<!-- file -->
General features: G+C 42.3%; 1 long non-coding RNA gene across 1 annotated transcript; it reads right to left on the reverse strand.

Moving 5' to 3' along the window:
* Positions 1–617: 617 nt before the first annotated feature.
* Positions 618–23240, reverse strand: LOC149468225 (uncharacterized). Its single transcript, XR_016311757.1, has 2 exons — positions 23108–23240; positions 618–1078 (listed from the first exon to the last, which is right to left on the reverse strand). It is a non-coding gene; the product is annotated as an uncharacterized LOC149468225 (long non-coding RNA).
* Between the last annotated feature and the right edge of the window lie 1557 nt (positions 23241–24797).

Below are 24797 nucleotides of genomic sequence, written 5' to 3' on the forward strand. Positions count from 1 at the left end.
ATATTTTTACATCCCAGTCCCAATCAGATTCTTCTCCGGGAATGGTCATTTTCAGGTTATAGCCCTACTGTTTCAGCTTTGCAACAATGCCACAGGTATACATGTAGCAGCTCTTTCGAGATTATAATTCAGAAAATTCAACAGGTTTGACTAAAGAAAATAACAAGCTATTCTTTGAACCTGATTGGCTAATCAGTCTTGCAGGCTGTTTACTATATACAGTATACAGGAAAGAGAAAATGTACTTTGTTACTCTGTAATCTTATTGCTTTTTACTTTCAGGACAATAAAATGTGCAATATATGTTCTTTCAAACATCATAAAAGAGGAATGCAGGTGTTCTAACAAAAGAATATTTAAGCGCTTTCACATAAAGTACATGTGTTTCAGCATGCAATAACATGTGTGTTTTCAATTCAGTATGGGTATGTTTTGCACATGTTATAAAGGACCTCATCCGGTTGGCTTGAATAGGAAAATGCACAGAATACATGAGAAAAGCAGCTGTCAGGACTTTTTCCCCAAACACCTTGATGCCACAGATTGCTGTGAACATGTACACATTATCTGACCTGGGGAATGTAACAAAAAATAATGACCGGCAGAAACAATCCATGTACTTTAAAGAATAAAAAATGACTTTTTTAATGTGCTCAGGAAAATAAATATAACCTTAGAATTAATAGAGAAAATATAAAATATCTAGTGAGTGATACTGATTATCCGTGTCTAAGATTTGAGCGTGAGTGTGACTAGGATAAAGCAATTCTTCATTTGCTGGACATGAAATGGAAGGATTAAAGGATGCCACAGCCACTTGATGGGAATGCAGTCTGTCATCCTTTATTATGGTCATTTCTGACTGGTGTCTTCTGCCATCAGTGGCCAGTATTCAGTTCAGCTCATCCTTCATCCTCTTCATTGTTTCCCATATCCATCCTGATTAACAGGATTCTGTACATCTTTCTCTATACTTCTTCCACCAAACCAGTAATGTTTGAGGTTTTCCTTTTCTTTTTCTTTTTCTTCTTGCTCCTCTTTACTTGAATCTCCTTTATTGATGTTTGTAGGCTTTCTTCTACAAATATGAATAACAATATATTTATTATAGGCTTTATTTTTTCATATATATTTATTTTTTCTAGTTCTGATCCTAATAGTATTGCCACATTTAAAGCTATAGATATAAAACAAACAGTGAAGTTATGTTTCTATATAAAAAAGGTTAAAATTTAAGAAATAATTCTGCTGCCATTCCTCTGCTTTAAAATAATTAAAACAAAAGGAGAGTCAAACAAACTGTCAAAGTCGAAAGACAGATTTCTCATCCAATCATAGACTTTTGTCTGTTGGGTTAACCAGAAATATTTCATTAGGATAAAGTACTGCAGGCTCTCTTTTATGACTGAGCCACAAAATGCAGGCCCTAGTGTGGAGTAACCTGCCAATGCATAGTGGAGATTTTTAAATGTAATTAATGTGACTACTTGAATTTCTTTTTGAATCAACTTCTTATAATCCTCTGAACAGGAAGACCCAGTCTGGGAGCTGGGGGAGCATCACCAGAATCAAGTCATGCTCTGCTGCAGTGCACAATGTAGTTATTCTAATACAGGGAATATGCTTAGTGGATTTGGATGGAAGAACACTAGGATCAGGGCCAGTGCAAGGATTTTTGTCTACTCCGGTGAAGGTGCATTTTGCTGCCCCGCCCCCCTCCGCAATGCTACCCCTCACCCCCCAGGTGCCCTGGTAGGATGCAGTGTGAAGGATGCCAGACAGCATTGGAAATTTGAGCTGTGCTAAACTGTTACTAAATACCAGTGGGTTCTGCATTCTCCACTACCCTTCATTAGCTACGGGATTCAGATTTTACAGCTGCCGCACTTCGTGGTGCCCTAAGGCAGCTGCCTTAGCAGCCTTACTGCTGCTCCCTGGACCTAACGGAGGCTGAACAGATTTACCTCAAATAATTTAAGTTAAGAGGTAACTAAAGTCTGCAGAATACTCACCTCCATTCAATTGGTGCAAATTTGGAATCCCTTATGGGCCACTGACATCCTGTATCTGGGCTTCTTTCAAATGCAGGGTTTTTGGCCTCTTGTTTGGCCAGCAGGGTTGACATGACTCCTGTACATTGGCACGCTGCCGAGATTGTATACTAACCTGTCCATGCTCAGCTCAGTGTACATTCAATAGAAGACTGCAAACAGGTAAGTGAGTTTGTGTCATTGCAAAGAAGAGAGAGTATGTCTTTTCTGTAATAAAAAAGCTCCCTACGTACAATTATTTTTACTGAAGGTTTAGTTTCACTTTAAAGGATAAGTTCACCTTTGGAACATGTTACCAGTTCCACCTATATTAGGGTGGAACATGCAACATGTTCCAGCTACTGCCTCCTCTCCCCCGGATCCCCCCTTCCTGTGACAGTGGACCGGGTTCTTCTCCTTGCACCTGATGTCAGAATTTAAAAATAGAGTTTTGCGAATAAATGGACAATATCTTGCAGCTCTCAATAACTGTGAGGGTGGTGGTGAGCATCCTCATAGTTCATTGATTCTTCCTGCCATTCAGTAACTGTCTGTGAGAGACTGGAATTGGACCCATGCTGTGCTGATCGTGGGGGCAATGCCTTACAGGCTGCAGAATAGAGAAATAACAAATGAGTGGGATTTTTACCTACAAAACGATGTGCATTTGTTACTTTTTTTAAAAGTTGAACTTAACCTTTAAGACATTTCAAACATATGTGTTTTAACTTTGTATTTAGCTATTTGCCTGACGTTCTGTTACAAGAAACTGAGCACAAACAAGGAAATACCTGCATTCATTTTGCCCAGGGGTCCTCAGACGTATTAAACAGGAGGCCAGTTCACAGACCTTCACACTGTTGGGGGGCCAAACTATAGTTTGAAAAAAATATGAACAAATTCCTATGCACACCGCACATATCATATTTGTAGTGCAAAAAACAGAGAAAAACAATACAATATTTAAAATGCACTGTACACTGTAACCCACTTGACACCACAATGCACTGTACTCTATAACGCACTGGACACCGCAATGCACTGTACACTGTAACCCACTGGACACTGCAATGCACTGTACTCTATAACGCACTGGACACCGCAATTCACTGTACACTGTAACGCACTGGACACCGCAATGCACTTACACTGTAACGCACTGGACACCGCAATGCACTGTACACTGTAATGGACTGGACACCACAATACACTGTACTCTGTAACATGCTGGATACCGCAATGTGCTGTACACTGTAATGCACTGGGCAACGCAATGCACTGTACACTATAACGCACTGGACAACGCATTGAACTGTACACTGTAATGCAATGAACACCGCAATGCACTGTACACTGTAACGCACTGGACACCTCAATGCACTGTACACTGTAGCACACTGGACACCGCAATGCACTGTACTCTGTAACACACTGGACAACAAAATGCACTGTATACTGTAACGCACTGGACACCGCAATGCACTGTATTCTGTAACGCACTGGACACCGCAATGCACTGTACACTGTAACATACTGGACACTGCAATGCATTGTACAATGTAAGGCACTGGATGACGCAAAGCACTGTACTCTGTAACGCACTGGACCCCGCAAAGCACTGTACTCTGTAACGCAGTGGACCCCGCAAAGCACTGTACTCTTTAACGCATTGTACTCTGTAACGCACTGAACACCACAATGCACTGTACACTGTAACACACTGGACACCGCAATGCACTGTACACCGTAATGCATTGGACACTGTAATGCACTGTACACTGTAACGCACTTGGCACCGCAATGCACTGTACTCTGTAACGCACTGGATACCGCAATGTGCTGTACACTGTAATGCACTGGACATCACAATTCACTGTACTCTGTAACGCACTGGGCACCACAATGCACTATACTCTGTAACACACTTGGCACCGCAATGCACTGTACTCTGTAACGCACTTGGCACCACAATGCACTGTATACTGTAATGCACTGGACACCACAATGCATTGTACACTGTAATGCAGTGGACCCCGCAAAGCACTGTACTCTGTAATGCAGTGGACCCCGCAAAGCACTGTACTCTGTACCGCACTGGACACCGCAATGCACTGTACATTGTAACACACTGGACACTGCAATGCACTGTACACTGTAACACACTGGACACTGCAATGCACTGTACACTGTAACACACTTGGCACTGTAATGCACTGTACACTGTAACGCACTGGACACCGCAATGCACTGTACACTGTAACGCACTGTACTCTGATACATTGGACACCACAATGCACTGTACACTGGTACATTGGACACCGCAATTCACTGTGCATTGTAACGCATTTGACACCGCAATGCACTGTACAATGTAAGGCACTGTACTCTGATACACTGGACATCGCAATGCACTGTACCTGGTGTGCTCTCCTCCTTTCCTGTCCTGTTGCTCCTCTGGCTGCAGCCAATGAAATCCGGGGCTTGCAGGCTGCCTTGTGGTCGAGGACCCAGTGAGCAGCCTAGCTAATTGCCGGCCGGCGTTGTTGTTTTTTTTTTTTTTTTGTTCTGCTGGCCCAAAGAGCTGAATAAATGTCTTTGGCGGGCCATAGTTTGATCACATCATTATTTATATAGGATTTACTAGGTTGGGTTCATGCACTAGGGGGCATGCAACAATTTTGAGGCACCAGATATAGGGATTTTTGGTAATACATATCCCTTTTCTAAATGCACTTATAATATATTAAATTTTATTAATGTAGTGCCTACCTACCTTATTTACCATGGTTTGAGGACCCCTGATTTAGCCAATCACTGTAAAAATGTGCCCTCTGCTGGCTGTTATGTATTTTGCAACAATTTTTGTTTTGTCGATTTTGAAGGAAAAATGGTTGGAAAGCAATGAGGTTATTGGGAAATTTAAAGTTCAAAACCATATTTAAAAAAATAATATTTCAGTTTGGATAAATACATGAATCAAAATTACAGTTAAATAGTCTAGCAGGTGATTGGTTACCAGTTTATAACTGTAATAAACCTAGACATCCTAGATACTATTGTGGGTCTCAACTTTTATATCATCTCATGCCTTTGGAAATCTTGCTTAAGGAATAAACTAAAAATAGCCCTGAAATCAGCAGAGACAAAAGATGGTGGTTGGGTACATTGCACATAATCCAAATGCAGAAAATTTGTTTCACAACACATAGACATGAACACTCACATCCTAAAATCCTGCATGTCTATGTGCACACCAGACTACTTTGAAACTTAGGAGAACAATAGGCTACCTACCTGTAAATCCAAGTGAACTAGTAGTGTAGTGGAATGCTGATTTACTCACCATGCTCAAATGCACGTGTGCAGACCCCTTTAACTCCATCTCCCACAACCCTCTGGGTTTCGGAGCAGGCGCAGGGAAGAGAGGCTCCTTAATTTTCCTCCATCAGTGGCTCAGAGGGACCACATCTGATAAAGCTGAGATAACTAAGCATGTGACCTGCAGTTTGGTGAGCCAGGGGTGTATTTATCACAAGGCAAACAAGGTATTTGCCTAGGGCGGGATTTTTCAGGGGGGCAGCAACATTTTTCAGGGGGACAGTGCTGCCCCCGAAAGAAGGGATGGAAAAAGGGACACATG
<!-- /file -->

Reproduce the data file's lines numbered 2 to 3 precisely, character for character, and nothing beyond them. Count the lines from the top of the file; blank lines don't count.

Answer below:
Moving 5' to 3' along the window:
* Positions 1–617: 617 nt before the first annotated feature.